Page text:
Polymer-Based Biocompatible Surface Coatings 175
8.2.1.2 Electrostatic Adsorption
In this method, electrostatic adsorption of charged polymers on oppositely
charged surface was used for creating a non-fouling surface layers on metallic
surfaces.
4648
Hubbell and Spencer developed a class of copolymers based on
poly(L-lysine)-g-poly(ethylene glycol) (PLL-g-PEG), which was found to sponta-
neously adsorb from aqueous solution onto several metal oxide surfaces, pro-
viding a high degree of resistance to protein adsorption.
4647
The adsorbed co-
polymer layer formed a comb-like structure on the surface, with positively charged
primary amine groups of the PLL bound to the negatively charged metal oxide
surface due to electrostatic interaction, while the hydrophilic and uncharged PEG
side chains were exposed to the solution phase. The resulting adsorbed layers were
highly effective in reducing the protein adsorption from both individual protein
solutions and blood serum. The amount of protein adsorbed from human serum
on the modified surfaces was consistently below 1–2 ng cm
2
. Fibrinogen adsorp-
tion was reduced by 96-98% in comparison to the unmodified oxide surfaces.
8.2.2 Chemisorption of PEG Containing Thiol or Sulfide Groups
The spontaneous assembly of thiol or sulfide containing molecules on noble metal
surfaces is a good method for surface modification.
49
This method has been
extensivelyusedinthemodicationofgoldorgoldcoatedsurfaces.Onegreatad-
vantage of this method was the ease of preparation of surfaces; alkanethiols readily
assemble when gold surface was exposed to alkanethiols either in solution or
vapor phase.
4950
Self assembled monolayers (SAMs) of alkanethiols, terminated
with short oligomers of the ethylene glycol groups, (HS(CH
2
)
11
-(OCH
2
CH
2
)
n
OH),
were developed to resist the adsorption of several model proteins.
5159
Prime and Whitesides prepared monolayers from alkanethiols terminated
with short oligomers of the ethylene glycol group (HS(CH
2
)
11
(OCH
2
-CH
2
)
n
OH;
n= 3-7) and studied their protein exclusion behavior
51
They found that these
monolayers appeared to provide a general solution for controlling non-specific
adsorption of proteins with a range of molecular weights and isoelectric points
(pI), and under a wide range of solution conditions
5253
For a better understanding of the factors involved in the protein resistance
of oligoether SAMs, Herrwerth and Grunze synthesized a series of oligoether-
terminated alkanethiols with different oligoether backbones, different chain
lengths and different alkyl terminals.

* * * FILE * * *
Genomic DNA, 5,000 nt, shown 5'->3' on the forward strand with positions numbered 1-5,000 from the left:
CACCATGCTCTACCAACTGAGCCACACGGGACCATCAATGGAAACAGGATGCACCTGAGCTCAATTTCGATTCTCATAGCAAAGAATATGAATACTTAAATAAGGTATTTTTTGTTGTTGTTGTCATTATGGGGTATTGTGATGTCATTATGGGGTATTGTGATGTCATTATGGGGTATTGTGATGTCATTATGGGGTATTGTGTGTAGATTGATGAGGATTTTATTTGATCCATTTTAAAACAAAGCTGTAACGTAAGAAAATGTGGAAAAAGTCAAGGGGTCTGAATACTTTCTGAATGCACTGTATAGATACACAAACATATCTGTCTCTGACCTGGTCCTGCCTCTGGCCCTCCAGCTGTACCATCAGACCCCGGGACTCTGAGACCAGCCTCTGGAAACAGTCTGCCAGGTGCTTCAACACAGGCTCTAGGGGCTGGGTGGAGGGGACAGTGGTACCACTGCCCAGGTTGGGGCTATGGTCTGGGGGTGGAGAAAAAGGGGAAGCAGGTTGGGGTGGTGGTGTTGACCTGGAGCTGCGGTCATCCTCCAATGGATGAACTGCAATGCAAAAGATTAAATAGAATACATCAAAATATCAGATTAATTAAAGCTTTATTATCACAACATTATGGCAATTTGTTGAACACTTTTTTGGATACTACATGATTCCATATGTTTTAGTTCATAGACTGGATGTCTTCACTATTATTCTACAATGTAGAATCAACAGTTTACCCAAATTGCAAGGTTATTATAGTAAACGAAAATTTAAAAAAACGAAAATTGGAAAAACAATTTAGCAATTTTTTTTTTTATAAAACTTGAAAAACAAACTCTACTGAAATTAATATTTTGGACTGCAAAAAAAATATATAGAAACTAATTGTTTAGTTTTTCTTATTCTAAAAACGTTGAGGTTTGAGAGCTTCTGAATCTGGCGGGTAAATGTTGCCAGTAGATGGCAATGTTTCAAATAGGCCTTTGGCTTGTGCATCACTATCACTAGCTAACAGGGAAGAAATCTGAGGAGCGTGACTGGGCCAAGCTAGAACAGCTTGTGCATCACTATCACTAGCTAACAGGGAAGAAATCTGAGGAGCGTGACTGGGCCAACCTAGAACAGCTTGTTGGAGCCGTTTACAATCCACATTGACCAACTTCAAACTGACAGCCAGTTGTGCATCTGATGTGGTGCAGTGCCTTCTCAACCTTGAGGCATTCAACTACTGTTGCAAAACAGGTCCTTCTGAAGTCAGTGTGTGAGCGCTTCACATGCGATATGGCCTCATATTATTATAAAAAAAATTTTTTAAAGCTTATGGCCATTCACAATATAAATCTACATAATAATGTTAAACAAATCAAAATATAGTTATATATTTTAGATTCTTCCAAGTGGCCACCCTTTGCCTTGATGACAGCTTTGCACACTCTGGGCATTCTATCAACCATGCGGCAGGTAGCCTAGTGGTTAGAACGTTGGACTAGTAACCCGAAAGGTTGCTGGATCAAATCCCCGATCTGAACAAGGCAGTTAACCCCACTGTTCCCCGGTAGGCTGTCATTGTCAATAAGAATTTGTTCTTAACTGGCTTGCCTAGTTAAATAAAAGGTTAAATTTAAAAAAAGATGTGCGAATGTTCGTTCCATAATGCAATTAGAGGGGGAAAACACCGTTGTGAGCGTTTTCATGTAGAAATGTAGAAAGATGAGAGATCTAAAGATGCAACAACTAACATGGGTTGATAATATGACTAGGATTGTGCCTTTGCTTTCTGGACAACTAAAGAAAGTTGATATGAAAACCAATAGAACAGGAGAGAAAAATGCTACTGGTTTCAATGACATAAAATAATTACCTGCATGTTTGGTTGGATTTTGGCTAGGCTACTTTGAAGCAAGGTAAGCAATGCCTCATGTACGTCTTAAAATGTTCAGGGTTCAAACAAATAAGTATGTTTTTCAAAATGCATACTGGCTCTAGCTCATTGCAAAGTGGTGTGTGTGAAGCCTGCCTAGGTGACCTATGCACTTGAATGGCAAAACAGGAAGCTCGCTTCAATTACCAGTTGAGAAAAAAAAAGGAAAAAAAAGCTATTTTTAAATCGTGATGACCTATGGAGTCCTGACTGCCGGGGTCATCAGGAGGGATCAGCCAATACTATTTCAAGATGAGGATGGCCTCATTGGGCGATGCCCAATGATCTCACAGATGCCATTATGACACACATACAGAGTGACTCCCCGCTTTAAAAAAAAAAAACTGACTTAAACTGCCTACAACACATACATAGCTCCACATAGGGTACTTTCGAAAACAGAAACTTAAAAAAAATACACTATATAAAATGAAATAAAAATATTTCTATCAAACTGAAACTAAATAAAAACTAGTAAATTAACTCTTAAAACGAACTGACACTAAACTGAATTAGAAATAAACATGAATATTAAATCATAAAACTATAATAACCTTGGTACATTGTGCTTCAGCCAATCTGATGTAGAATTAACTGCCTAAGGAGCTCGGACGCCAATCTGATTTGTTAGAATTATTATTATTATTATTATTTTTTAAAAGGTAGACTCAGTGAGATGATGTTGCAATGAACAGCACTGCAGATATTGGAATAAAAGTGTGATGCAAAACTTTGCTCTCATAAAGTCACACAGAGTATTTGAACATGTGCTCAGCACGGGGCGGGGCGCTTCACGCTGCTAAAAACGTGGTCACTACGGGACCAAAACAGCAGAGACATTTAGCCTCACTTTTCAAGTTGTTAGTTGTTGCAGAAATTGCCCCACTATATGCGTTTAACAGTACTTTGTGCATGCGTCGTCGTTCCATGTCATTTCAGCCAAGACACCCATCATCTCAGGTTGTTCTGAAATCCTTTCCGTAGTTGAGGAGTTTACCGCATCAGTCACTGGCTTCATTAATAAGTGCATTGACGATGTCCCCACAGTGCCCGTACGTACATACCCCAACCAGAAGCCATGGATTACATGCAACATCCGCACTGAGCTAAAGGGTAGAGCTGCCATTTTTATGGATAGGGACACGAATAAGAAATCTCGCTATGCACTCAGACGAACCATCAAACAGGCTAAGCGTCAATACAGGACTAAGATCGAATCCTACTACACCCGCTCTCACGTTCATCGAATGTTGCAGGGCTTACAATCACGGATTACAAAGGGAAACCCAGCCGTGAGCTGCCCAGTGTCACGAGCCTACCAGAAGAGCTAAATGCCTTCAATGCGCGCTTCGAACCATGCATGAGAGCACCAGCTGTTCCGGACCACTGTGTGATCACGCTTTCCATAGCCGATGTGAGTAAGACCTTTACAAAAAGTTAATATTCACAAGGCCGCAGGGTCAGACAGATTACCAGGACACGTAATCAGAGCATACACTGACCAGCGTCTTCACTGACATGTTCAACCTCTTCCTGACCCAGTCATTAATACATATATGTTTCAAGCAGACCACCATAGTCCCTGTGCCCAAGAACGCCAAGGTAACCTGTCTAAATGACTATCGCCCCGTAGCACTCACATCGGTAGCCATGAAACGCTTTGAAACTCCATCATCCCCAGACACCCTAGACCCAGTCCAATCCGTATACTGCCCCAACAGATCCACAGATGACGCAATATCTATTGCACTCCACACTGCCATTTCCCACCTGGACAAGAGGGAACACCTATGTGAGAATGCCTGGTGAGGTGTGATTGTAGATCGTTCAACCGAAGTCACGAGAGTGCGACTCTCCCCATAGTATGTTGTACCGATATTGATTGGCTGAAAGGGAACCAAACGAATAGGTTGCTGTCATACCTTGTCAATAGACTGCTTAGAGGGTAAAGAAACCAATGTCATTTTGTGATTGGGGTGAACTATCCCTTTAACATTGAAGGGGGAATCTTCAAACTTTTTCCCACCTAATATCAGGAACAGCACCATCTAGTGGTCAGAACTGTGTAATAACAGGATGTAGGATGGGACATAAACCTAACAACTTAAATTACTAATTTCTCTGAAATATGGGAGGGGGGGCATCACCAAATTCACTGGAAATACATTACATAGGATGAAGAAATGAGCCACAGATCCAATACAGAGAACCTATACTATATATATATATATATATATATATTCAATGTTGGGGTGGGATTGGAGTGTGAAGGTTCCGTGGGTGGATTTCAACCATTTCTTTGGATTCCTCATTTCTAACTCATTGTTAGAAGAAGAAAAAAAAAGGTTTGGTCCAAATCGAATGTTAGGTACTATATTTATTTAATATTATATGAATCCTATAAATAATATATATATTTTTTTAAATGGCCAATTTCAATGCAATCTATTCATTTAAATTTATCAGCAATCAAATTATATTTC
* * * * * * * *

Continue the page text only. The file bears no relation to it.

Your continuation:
5456
Their studies suggested that the pene-
tration of water molecules to the interior of the SAMs was a necessary prerequisite
for protein resistance. Three factors, including the hydrophilicity of the internal
units, packing density and the hydrophilicity of the terminal group should be
considered for making a non-fouling oligoether SAMs. It was demonstrated
that an interior hydrophilic structure was necessary as evident from the fact that
only the oligo(ethylene glycol) and oligo(trimethylene glycol) SAMs exhibited
protein resistance. Oligo(propylene glycol) SAMs did not show protein repelling
properties (Table 1). Another important factor was the packing density of SAMs.
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176 K.Yu,G.GaoandJ.N.Kizhakkedathu
Table 8. 1 AmountofadsorbedfibrinogenonSAMsongoldandsilver,mea-
sured by the ellipsometric thickness of the protein layer and normalized to the
amount of fibrinogen adsorbed on a monolayer of hexadecanethiol (C16SH) on
gold (=100%).
54
Protein Absorption[%] Protein Absorption[%]
Au Ag Au Ag
EG
1
OME(1) 22 57 EG
6
OMe(10) 0 35
EG
2
OH(2) 0 0 EG
6
OEt(11) 51 89
EG
2
OME(3) 0 62 EG
6
OPr(12) 69 100
EG
3
OH(4) 0 0 PRO
2
OMe(13) 52 87
EG
3
OME(5) 0 37 PRO
3
OMe(14) 49 80
EG
3
OEt(6) 60 88 PRO
4
OMe(15) 42 60
EG
3
Opr(7) 79 93 TRI
3
OH(16) 0 0
EG
3
OBu(8) 77 98 TRI
3
OMe(17) 0 52
EG
6
OH(9) 0 0
Figure 8.1. Amount of protein adsorption on a given oligoether SAM on gold normalized
to the amount of protein adsorbed on a monolayer of hexa-decanethiol on gold (100%)
versus advancing aqueous contact angle of the SAM. Symbols: red
,EG
2
OH; orange,
EG
3
OH; green+,EG
6
OH; blue,TRI
3
OH; blue ,EG
1
OMe; green,EG
2
OMe; light blue ,
EG
3
OMe; red ×,EG
6
OMe; blue ,TRI
3
OMe; red ×,PRO
2
OMe; blue,PRO
3
OMe; orange
+,PRO
4
OMe; purpl,EG
3
OEt; green,EG
6
OEt; blue,EG
3
OPr; green,EG
6
OPr; blue ,
EG
3
OBu. Images adapted from Ref. 54. For color reference, see page 270.
It was shown that SAMs with a relaxed lateral packing or with some defects or
disorder was required for high protein resistance. The methoxy-terminated SAMs
which form a highly ordered all-trans conformation lost non-fouling capacity due
to high packing densities. The terminal groups of the SAMs were shown to play
an equally important role (Fig. 8.1). For excellent protein resistance, the contact
angles should not exceed 70
.
54
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